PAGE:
Fast facts about Jackie Chan:

  • Born in Hong Kong on April 7, 1954, from poor parents who even considered selling him to the British doctor who delivered him.
  • In 1961, he was indentured in a 10-year stint with the Chinese Opera Research Institute, where he learned how to sing, dance, mime, do acrobatics and a variety of martial arts, all under threat of corporal punishment (caning) and food deprivation.
  • In 1962, he began his film career at age 8 in the Cantonese feature "Big and Little Wong Tin Bar." Chan is said to have been in more than 25 films by age 10. He graduated at age 17 and, using the name Chen Yuan Long, found work as a stunt man, martial arts fighter and extra at the Shaw Brothers studios.
  • In 1971, Chan served as the stunt double for the dreaded Mr. Suzuki in "Fist of Fury/The Chinese Connection," receiving a compliment from Bruce Lee. Chan successfully executed what was reportedly the highest fall ever attempted in a Hong Kong film.
  • Today, Chan has surpassed the prematurely deceased Lee to become the biggest box-office draw in Japan and the rest of Asia. He has repeatedly set and broken box-office records with some of the most lavish productions in Asian cinema. Chan is also a sensation as a pop recording star; many of his films feature him singing the themes and performing numbers.
  • In 1983, he became part of the Seven Little Fortunes, a student performance group in which he was associated with Samo Hung and Yuen Biao. The Three Brothers, as they came to call themselves, formed a coordinated action-comedy trio and performed in "Wheels on Meals" (1983) and "Dragons Forever" (1988), both directed by Hung, and the Chan-directed classic "Project A" (1983).
  • Beginning with "The Big Brawl" (1980), Chan also made several attempts to cross over to fame on the American screen with limited success: as part of the large comedy ensembles headed by Burt Reynolds in the two "Cannonball Run" racecar movies (1980, 1983) and as an unlikely New York cop opposite Danny Aiello in "The Protector" (1985).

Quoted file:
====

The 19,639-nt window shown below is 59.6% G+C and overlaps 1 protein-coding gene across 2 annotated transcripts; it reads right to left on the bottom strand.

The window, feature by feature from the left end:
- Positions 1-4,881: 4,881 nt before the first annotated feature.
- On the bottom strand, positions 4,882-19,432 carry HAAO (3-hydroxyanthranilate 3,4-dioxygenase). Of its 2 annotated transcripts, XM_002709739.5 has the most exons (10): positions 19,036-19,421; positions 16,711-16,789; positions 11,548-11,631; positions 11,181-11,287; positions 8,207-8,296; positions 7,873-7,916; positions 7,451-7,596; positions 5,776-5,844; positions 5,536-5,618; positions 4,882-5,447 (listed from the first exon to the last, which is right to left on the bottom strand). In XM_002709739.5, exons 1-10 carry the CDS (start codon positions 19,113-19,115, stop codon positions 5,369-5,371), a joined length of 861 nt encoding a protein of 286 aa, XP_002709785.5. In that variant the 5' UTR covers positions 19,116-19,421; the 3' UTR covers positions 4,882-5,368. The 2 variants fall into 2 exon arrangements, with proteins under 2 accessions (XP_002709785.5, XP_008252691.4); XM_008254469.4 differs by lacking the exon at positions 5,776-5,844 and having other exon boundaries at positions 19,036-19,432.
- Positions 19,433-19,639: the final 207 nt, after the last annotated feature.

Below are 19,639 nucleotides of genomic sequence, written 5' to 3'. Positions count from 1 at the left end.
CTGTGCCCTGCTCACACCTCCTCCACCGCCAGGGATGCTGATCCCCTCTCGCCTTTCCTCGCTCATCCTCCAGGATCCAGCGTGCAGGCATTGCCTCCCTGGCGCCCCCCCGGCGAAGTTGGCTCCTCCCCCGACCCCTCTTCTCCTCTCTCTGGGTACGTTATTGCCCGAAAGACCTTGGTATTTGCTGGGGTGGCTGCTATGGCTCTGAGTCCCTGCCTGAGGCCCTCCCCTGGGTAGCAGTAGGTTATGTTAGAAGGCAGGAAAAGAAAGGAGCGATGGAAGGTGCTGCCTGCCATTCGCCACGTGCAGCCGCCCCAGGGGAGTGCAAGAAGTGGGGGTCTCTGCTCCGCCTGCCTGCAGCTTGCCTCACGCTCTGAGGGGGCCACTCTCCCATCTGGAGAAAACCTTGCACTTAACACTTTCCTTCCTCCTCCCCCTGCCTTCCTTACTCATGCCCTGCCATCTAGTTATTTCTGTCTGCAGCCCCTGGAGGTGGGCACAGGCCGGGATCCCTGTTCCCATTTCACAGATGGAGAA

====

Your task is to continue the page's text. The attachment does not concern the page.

• In 1986, Chan gained creative control in his fifth English-language release, "Rumble in the Bronx." The film was No.1 in its opening week.
  • While his next few films stumbled at the box office (i.e., "Mr. Nice Guy" 1998), "Rush Hour" (also 1998) proved to be a crowd pleaser, teaming the martial artist with rising comic actor Chris Tucker and leading to the inevitable sequel (2001's "Rush Hour 2"). The immense popularity of the "Rush Hour" films set the tone for the next stage in Chan's U.S. career. Instead of being called on to carry a picture on his own, he would be teamed with a popular sidekick in action-oriented buddy comedies. The actor's next successful outing was with Owen Wilson in "Shanghai Noon" (2000).
  • In 2002, Chan joined Jennifer Love Hewitt in the action comedy "The Tuxedo." And in 2003, he rejoined Wilson for the sequel "Shanghai Knights" which took the two leads to London for a further dose of slapstick action. That same year, Chan starred in "The Medallion," playing a detective who suffers a fatal accident involving a mysterious medallion and is transformed into an immortal warrior with superhuman powers.